Clay and Rick eventually show up to stop the fight. "When two dogs fight, you're supposed to turn a hose on 'em", Wolverine says earlier after he's succumbed to the bloodlust and can't stop himself; Clay's "hose" is an energy weapon from the SHIELD van.
Wolverine's hang-dog pose and very open and honest dialogue may be a bit much, but on a whole this is some of the top work done on Wolverine to date, rivaling some of Chris Claremont's.
The popularity of this issue would have introduced X-Fans to the cool stuff that was going on in the Hulk. Like some other "kewl fight" issues from around this time, this was a book that at one point i saw in a Price Guide was edging up to the $50 mark, and surely that trend would continue forever and since i was lucky enough to buy it in realtime, i'd never have to work a day in my life. Well, that didn't quite work out, but this remains a great issue for me, coupling smart writing with McFarlane's edgy art and a clash between two of Marvel's meanest good guys.
Interspersed with all of this is Betty Banner alone somewhere contemplating a snow globe, possibly from their truncated honeymoon vacation in Hulk #320.
We also see the Leader, now with Half-Life as a minion, who is on his own quest for the Gamma bombs.
Next issue: a crossover with League of Extraordinary Gentlemen!
Quality Rating: A
Chronological Placement Considerations: The X-Men appear here between Uncanny X-Men #224-225. Madelyne Pryor isn't shown in this comic but she must be on the Blackbird with the other X-Men.
Continuity Insert? N
My Reprint: N/A
Inbound References (5): showBetty Ross, Clay Quartermain, Dazzler, General Hamilton, Half-Life (Hulk villain), Havok, Hulk, Leader, Longshot, Madelyne Pryor, Psylocke, Rick Jones, Rogue, Wolverine
Yikes @ Rogue's hair!
Of all of the guest appearances he would do over the years, this one was probably my fave. I suppose it was building for awhile but it seems like 1988 was the year the Wolverine craze really took off. By the end of this year he would be in three regular titles plus another mini-series.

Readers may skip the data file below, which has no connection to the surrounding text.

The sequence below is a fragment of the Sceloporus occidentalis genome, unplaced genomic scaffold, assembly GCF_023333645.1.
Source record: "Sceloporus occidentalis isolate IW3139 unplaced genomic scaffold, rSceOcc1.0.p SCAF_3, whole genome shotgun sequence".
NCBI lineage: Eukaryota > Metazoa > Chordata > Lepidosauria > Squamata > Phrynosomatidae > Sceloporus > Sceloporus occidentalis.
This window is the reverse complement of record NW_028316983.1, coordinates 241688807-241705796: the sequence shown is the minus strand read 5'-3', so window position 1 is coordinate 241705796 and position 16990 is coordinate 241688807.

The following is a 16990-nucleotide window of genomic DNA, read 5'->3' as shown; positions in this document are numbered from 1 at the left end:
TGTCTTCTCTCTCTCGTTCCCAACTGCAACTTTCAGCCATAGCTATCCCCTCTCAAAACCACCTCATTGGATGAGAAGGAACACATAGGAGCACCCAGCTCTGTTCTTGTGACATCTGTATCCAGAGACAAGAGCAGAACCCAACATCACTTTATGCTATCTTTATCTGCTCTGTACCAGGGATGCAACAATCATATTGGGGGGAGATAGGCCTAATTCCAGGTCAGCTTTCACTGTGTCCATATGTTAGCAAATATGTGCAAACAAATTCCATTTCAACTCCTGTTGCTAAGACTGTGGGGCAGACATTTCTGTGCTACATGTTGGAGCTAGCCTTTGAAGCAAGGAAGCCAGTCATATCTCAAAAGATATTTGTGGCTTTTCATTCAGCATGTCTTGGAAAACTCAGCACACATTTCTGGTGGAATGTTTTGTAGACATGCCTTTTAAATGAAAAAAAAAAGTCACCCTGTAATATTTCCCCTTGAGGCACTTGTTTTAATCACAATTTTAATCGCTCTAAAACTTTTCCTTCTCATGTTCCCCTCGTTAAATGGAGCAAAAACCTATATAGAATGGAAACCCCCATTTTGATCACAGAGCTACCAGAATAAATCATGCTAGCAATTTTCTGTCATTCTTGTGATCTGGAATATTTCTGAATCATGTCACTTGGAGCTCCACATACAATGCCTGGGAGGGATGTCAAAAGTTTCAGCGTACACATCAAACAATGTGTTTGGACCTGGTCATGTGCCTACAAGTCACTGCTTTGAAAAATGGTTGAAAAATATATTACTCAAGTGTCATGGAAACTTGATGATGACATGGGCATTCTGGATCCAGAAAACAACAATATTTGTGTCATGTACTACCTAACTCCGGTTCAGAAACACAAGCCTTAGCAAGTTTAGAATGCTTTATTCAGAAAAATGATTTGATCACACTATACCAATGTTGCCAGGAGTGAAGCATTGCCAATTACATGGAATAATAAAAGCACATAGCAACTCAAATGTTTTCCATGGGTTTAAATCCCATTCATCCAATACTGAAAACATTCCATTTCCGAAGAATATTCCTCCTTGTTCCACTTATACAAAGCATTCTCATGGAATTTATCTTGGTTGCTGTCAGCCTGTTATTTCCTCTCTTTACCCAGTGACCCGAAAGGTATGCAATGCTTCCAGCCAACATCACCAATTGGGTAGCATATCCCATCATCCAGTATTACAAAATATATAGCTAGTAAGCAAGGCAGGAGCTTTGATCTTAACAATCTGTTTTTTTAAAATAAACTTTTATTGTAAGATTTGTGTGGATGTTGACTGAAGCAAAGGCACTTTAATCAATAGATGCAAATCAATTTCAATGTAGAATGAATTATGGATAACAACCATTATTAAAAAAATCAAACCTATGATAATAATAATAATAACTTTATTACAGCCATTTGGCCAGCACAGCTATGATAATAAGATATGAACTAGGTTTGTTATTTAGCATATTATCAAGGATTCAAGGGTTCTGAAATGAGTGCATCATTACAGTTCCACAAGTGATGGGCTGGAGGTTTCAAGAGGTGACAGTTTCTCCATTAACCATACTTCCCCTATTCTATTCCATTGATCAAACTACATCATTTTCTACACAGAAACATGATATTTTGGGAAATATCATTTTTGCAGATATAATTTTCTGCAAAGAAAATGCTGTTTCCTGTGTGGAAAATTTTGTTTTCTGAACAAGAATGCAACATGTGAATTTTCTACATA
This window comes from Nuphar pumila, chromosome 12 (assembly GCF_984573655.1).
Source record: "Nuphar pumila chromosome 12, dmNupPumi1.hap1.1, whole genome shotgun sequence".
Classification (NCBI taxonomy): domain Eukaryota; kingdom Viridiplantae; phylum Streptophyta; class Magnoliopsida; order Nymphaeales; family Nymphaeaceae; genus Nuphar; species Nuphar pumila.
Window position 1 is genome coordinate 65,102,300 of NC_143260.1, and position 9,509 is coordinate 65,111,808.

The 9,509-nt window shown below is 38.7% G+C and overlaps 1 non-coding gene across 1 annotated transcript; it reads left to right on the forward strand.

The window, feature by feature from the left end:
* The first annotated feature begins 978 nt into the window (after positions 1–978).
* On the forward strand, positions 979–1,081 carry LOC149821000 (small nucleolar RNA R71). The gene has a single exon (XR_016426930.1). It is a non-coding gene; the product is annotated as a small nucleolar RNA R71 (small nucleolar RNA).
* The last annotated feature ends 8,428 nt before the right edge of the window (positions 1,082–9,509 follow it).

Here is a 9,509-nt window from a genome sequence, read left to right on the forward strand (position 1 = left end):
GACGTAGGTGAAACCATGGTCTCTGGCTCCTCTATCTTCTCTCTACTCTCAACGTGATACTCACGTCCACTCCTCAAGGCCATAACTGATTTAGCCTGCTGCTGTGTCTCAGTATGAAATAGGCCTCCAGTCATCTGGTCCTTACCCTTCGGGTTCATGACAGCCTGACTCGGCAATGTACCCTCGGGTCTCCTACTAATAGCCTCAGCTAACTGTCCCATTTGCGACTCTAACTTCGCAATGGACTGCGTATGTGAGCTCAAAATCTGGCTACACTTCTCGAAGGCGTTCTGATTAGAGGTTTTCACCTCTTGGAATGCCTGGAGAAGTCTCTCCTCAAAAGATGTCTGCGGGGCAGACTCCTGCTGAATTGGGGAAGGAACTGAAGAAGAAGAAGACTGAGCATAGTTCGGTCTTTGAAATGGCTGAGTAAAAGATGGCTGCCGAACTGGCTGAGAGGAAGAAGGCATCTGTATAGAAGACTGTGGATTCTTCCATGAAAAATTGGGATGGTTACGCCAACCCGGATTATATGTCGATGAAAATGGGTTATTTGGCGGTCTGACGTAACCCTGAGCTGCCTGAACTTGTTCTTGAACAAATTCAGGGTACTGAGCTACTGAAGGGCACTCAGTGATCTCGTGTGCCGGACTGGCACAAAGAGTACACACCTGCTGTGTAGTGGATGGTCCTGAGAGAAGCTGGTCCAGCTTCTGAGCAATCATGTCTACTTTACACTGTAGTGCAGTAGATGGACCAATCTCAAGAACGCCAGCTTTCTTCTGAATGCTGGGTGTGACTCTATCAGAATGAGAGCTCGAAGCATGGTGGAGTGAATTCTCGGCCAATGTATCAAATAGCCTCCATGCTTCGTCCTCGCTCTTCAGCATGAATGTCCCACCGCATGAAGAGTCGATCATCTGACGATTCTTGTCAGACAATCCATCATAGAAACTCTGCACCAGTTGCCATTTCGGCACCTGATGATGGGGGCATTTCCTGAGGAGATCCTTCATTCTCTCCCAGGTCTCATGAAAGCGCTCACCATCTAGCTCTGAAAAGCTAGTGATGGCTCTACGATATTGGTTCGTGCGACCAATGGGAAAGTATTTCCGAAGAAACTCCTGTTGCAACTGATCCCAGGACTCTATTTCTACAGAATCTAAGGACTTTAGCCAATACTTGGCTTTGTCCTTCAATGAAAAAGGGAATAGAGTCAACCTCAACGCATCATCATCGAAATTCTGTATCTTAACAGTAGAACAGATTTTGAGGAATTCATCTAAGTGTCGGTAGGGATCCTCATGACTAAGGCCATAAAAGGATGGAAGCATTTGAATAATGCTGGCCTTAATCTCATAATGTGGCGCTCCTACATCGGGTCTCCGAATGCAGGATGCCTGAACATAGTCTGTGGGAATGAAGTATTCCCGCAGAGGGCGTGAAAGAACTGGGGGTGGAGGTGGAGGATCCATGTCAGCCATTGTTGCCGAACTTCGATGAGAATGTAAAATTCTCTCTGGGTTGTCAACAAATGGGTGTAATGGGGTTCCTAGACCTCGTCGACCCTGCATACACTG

Posted by: Robert | May 9, 2014 1:37 PM
The problem with Todd's art at this stage is that he tries way to hard to be Art Adams. There's so much cross hatching and line art that it's very hard to distinguish objects. The storytelling is good, though.
Posted by: jsfan | May 9, 2014 1:50 PM
I've heard it suggested that this helps to explain the Hulk's broken leg after Secret Wars. When Banner was in the driver's seat, he didn't get angry and the leg didn't heal but when the Savage Hulk reasserted himself, the wound healed instantly.
Posted by: Michael | May 9, 2014 8:47 PM
and the cover....at the time the cover just blew me away.
Posted by: Martin Dent | May 14, 2014 12:18 PM
A much deserved A. One of the best comics I've read in a while.
Posted by: gfsdf gfbd | October 5, 2014 1:17 AM
All the events in this issue feel so organic and inevitable, which is a real credit to David's writing at this time. The story makes use of prior continuity effectively without being heavy-handed about it. Both Wolverine and Hulk get to demonstrate their powers effectively against each other without the other character looking weak or inefficient, establishing that both characters are powerful in their own way, yet have some weaknesses as well.
Not a fan of how McFarlene's art evolves (or de-evolves?) after he leaves this book, but his character portrayals and storytelling here don't distract from David's story and characterization, and in many cases, help enhance it as well.
Posted by: Aaron Malchow | July 2, 2015 2:26 PM
Love this issue...but how does McFarlane go from this rendition of Wolverine to the dog boy we see in his solo Spider-Man book?
Posted by: Vin the Comics Guy | January 6, 2017 2:52 AM
Here's where HULK became my favorite Marvel title. I remember feeling the sky was the limit. Who knew how great these stories could be now? Todd's in my favorite phase of his style. Characterisation is served well by the whole team- a good lettering and coloring job to complete the book's atmosphere and delivery. X-MEN was killer at this point, too, so this was probably my favorite issue in this last year of that first golden era where collecting extensively was a reliable primary joy in my life.
Posted by: Cecil Disharoon | February 11, 2018 12:54 AM